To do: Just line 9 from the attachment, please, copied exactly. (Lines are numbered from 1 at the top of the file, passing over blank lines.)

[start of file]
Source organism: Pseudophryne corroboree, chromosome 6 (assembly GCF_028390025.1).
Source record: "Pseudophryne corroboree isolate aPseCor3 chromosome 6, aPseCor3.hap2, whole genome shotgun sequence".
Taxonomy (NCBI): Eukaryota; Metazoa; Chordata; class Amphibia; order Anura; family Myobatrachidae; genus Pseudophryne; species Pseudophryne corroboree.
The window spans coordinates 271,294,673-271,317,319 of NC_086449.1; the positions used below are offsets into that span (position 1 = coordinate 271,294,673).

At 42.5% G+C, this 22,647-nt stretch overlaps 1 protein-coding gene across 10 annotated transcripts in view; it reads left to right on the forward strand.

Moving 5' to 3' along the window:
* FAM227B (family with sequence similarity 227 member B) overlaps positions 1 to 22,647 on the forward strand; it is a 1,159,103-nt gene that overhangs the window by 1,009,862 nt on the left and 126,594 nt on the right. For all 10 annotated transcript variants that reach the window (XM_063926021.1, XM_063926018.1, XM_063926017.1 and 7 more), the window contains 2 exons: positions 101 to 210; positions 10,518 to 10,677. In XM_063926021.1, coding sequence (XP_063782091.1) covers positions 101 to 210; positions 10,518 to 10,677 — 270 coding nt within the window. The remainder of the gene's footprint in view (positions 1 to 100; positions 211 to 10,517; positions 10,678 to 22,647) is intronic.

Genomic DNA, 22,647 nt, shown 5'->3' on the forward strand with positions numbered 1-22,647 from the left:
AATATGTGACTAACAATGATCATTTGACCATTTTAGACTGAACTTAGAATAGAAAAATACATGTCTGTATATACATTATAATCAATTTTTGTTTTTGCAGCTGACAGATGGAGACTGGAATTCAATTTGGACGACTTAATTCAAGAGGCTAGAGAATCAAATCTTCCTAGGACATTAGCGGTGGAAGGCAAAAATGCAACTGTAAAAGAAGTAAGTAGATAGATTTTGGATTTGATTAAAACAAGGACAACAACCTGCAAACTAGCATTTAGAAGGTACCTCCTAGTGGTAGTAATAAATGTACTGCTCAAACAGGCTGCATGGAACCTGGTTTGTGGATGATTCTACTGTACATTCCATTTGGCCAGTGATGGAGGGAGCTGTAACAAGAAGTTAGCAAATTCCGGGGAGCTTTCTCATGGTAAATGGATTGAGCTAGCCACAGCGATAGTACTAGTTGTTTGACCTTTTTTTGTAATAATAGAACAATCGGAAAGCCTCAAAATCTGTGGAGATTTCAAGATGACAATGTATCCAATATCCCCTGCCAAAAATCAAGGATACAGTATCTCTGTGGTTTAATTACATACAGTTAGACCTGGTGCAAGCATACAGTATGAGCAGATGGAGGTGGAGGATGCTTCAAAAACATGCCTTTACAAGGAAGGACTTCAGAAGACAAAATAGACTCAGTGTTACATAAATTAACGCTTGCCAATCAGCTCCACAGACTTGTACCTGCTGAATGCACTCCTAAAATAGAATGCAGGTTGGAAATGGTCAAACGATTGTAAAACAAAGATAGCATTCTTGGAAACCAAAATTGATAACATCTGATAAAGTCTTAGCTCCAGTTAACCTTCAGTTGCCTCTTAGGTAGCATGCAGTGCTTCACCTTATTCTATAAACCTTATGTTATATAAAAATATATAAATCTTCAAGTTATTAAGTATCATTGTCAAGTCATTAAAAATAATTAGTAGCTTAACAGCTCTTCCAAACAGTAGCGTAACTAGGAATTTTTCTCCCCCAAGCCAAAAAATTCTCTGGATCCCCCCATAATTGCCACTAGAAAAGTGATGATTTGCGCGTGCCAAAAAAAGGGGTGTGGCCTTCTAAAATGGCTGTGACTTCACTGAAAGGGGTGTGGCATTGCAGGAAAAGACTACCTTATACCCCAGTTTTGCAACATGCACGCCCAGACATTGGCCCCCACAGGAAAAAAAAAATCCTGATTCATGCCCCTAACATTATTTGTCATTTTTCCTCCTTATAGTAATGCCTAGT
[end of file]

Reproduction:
AATATGTGACTAACAATGATCATTTGACCATTTTAGACTGAACTTAGAATAGAAAAATACATGTCTGTATATACATTATAATCAATTTTTGTTTTTGCAGCTGACAGATGGAGACTGGAATTCAATTTGGACGACTTAATTCAAGAGGCTAGAGAATCAAATCTTCCTAGGACATTAGCGGTGGAAGGCAAAAATGCAACTGTAAAAGAAGTAAGTAGATAGATTTTGGATTTGATTAAAACAAGGACAACAACCTGCAAACTAGCATTTAGAAGGTACCTCCTAGTGGTAGTAATAAATGTACTGCTCAAACAGGCTGCATGGAACCTGGTTTGTGGATGATTCTACTGTACATTCCATTTGGCCAGTGATGGAGGGAGCTGTAACAAGAAGTTAGCAAATTCCGGGGAGCTTTCTCATGGTAAATGGATTGAGCTAGCCACAGCGATAGTACTAGTTGTTTGACCTTTTTTTGTAATAATAGAACAATCGGAAAGCCTCAAAATCTGTGGAGATTTCAAGATGACAATGTATCCAATATCCCCTGCCAAAAATCAAGGATACAGTATCTCTGTGGTTTAATTACATACAGTTAGACCTGGTGCAAGCATACAGTATGAGCAGATGGAGGTGGAGGATGCTTCAAAAACATGCCTTTACAAGGAAGGACTTCAGAAGACAAAATAGACTCAGTGTTACATAAATTAACGCTTGCCAATCAGCTCCACAGACTTGTACCTGCTGAATGCACTCCTAAAATAGAATGCAGGTTGGAAATGGTCAAACGATTGTAAAACAAAGATAGCATTCTTGGAAACCAAAATTGATAACATCTGATAAAGTCTTAGCTCCAGTTAACCTTCAGTTGCCTCTTAGGTAGCATGCAGTGCTTCACCTTATTCTATAAACCTTATGTTATATAAAAATATATAAATCTTCAAGTTATTAAGTATCATTGTCAAGTCATTAAAAATAATTAGTAGCTTAACAGCTCTTCCAAACAGTAGCGTAACTAGGAATTTTTCTCCCCCAAGCCAAAAAATTCTCTGGATCCCCCCATAATTGCCACTAGAAAAGTGATGATTTGCGCGTGCCAAAAAAAGGGGTGTGGCCTTCTAAAATGGCTGTGACTTCACTGAAAGGGGTGTGGCATTGCAGGAAAAGACTACCTTATACCCCAGTTTTGCAACATGCACGCCCAGACATTGGCCCCCACAGGAAAAAAAAAATCCTGATTCATGCCCCTAACATTATTTGTCATTTTTCCTCCTTATAGTAATGCCTAGT